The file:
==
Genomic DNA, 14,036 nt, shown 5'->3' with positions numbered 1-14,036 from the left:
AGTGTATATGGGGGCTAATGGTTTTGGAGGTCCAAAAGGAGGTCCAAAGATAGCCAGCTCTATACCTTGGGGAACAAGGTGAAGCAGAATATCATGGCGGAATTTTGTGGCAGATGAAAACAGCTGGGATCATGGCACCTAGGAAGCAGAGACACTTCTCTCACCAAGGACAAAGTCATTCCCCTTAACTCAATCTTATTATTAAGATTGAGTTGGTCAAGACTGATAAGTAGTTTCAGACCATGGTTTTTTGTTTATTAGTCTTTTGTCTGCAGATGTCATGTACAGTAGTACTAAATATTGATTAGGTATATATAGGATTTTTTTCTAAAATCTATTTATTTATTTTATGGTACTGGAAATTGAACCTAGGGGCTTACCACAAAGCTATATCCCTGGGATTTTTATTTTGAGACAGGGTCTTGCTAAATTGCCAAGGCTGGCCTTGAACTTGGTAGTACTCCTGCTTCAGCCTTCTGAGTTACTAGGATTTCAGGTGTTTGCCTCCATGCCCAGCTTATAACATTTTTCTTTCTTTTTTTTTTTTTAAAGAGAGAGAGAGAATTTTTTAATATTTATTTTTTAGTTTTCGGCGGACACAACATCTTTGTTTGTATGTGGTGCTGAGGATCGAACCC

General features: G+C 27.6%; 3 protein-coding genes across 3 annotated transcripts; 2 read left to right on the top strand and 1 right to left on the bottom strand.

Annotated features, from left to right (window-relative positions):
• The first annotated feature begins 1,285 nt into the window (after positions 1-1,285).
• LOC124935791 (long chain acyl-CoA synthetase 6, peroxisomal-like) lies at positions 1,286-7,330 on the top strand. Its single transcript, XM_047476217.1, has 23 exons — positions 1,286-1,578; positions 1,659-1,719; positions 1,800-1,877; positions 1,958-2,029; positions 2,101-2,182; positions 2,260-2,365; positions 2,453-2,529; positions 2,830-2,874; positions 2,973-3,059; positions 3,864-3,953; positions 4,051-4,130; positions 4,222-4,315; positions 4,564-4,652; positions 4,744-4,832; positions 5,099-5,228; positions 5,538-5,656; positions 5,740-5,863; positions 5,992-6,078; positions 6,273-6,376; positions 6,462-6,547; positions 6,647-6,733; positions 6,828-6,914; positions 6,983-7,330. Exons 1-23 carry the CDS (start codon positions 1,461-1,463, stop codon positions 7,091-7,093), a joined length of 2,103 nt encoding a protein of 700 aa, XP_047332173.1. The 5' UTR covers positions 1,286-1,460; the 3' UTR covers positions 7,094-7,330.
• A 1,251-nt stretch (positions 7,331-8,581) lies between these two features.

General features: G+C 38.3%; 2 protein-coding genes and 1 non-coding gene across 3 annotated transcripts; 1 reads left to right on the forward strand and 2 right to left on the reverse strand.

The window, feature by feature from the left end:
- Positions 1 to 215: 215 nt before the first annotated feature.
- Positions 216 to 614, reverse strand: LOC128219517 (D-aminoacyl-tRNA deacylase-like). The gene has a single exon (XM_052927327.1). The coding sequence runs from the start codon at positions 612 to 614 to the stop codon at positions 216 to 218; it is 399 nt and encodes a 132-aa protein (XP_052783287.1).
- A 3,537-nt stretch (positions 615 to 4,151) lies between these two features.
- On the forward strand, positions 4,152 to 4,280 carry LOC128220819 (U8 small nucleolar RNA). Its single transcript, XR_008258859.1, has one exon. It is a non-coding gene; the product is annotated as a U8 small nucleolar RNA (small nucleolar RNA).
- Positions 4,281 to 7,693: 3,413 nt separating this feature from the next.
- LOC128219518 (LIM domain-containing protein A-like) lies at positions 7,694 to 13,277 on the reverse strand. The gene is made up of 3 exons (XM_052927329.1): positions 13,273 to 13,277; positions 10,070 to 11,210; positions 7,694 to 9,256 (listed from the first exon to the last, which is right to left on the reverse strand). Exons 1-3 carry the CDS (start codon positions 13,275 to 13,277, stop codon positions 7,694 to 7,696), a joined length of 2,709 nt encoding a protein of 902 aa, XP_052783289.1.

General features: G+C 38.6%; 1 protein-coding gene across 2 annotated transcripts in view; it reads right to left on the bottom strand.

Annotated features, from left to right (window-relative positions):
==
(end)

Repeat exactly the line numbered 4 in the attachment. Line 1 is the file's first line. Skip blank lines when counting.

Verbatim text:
Annotated features, from left to right (window-relative positions):